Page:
Wolves in Sheep’s Clothing, Group Show
21 January – 24 February 2022, Tuesday to Friday
For the inaugural exhibition of our new space, we brought together 15 European artists from generation Z and millennials. Despite their young age, they have shown their work in numerous exhibitions and international projects, and they also have a wide online presence, typical of the dialogue that this group of artists establishes with social networks, the digital age, and the use of new technologies. This close relationship between physical and virtual is the foundation that articulates the development of their work.
Botond Keresztesi (1987, Marosvásárhely, RO) remixes references from Art History, popular culture, virtual space, and everyday life, his paintings crystalise into the fragmented realities of dream-like landscapes. Gori Mora (1992, Mallorca, ES) practice focuses on exploring the myriad effects of technology on our social interactions, our self-perception, and our most intrinsic values. working around desire, understood as one of the main engines of social communication
British artist Liam Fallon (1995, Manchester, UK) sculpted pieces digest the everyday objects and fragments, imbuing them regularly with new, surreal features. There is a sense of humour in Ruaidhri Ryan (1998, Leicestershire, UK) work, a light-heartedness that comes from taking something simple very seriously his mosaics elevate overlooked and mundane objects. illustrating mundane objects depicted in this glorious médium
The figurative painting of Jan Rybnícek (1988, Prague, CZ) deals with mysticism, irony, irrationality. He works with contrasts and conglomerates of various figures, nature, objects and space. Jonathan Vervoort (1995, Amsterdam, NL) practice employs the inexhaustible stream of images constantly imposed upon us by our hyper-capitalized world. It reflects on the current state of contemporary image culture, questioning the value of image.
Juan de Morenilla (1992, Caravaca de la Cruz, ES) insists from the irony and a certain black humor on a look at the reality that connects us with pop culture and the daily strangeness of each day connected with the surrealism of cartoons. Martin Kacmarek (1996, Spisská Nová Ves, SL) paintings are distinguished by an unconstrained painterly signature-style, which suppresses the ordinary aesthetic norms. Formless bodies and absurd portraits of fictive farmers result from his flat shapes mixed with humour, satire and a surrealist construction.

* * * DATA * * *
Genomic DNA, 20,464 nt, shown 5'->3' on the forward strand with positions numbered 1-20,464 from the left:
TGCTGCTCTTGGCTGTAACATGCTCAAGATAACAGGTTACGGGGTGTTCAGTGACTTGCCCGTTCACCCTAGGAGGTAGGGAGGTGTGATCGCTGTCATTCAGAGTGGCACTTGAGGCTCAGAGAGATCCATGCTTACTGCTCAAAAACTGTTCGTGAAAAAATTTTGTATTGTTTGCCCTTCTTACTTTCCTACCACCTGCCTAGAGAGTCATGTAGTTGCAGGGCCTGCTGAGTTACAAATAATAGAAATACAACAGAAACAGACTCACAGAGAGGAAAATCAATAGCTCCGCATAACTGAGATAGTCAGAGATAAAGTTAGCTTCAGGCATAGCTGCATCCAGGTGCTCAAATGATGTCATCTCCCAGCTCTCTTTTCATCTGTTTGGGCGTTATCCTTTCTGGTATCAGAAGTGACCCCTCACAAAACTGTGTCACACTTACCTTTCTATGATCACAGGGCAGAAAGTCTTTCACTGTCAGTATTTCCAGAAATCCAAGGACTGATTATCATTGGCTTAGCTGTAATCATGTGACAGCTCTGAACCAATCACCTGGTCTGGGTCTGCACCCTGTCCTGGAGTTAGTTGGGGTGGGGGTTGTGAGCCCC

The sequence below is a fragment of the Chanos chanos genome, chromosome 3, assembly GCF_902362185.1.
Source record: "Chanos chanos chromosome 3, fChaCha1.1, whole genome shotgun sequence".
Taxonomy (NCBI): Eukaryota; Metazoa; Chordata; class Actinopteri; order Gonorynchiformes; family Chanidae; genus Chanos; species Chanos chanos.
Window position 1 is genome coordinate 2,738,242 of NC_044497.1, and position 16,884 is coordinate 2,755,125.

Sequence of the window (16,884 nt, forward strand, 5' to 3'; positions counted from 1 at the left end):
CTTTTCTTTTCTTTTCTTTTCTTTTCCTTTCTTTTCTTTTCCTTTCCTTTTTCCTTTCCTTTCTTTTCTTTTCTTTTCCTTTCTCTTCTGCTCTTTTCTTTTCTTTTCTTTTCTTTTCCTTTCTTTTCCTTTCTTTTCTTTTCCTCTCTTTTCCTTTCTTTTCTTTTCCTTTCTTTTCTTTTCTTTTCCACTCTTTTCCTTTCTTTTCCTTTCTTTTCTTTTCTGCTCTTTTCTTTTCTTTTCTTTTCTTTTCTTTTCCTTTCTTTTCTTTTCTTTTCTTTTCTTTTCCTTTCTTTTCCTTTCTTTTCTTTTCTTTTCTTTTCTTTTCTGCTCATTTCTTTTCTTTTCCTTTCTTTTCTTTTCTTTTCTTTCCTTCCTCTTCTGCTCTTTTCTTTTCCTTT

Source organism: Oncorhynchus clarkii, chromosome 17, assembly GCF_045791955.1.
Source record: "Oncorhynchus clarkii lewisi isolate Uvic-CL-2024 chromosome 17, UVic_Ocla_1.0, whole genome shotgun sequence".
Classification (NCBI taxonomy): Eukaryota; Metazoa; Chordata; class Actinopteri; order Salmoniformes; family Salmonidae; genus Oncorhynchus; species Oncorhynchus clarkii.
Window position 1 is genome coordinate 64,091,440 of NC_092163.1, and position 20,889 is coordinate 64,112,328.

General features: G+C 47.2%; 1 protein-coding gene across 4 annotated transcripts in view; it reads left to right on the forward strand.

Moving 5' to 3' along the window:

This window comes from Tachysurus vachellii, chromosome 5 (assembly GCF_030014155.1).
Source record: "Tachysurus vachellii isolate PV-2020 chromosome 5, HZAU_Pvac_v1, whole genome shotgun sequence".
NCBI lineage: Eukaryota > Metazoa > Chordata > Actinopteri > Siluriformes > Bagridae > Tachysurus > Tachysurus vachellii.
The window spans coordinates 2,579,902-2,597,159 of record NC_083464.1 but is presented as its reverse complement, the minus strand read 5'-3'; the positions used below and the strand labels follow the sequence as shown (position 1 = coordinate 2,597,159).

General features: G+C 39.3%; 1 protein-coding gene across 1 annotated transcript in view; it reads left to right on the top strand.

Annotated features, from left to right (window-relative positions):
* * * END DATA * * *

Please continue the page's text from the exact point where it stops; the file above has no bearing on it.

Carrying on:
The humorous paintings of Philip Gerald’s (1992, Dublin, IE) hark back to a time of clip art and Microsoft paint, of crude images beamed around the world via the majesty of dial-up internet. In like manner Megan Dominescu (1995, Bucharest, RO) uses humor to convey the hardships people face and the “absurdity” of the world we inhabit. Her life-size crocheted figures to rug-hooked scenes of whimsical and alien subjects mingle a difficult subject matter with lighthearted imagery.
Julio Anaya Cabanding (1987, Malaga, ES) challenges the meaning of Western masterpieces by presenting them as displaced trompe l’oeil reproductions. Cabanding’s painting question preconceptions of the value of classical works by painting them on found cardboards
Through multimedia intallations Liga Spunde (1990, Riga, LV) intertwines personal stories with a carefully constructed fiction. The interpretations and use of reconizable characters serve as an extension of her personal experiences. Also using digital images Lola Zoido (1994, Badajoz, ES) works with 3D modeling and sculpture that explores the way in which we construct our reality through digital processes. Zoido’s practice focuses on both the virtual and the material conditions of image production.
Using the traditional medium of watercolour and launches it into the contemporary with techniques which are stylistically his own, Luke Silva’s (1999, London, UK) incorporates video game references. Often focusing on the background landscapes or small details of the games.
Marta Galindo (1993, Cadiz, ES) brings us closer to the reality that plagues us in an incisive as well as sarcastic way. Her work weaves a network of ideas anchored in the digital world and consumer society.
In Wolves in Sheeps Clothing, these young artists propose various visions that connect the everyday, humor, relationships, and other aspects with today. In turn, the title of the exhibition also refers to the previous use of the gallery, but this is another story.